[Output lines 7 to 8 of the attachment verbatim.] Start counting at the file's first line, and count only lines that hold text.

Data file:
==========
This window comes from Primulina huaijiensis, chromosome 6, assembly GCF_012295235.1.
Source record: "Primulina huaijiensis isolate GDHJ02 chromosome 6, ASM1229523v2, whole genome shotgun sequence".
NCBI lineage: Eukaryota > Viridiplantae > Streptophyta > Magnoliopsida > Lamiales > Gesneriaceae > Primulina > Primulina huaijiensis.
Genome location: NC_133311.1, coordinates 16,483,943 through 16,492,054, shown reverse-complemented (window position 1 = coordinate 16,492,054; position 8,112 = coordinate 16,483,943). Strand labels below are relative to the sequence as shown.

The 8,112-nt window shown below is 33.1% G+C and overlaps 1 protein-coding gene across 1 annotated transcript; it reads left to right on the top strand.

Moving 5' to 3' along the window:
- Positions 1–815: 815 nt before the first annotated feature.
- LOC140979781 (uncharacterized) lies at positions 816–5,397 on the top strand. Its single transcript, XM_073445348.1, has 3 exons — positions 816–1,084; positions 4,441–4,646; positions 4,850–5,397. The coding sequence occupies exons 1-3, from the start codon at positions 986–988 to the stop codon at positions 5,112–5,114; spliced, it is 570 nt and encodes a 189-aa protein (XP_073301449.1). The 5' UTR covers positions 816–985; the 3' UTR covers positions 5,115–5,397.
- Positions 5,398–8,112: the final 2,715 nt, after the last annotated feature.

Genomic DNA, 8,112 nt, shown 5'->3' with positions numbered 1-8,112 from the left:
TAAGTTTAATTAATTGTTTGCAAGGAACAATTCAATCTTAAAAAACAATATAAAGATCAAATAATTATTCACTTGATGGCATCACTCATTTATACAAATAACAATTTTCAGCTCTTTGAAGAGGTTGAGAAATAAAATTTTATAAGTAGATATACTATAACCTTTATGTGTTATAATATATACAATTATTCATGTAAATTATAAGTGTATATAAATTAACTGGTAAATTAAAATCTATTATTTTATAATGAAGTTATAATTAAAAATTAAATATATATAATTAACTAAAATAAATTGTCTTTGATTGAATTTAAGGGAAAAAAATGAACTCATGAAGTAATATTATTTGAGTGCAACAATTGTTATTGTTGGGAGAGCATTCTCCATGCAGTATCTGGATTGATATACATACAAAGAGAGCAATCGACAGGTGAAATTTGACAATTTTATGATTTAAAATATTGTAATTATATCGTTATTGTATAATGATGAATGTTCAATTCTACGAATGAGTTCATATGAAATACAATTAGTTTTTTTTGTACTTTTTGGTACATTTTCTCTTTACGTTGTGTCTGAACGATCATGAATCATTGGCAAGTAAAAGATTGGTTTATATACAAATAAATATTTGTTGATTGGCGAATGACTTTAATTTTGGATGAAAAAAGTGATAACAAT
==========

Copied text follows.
- Positions 1–815: 815 nt before the first annotated feature.
- LOC140979781 (uncharacterized) lies at positions 816–5,397 on the top strand. Its single transcript, XM_073445348.1, has 3 exons — positions 816–1,084; positions 4,441–4,646; positions 4,850–5,397. The coding sequence occupies exons 1-3, from the start codon at positions 986–988 to the stop codon at positions 5,112–5,114; spliced, it is 570 nt and encodes a 189-aa protein (XP_073301449.1). The 5' UTR covers positions 816–985; the 3' UTR covers positions 5,115–5,397.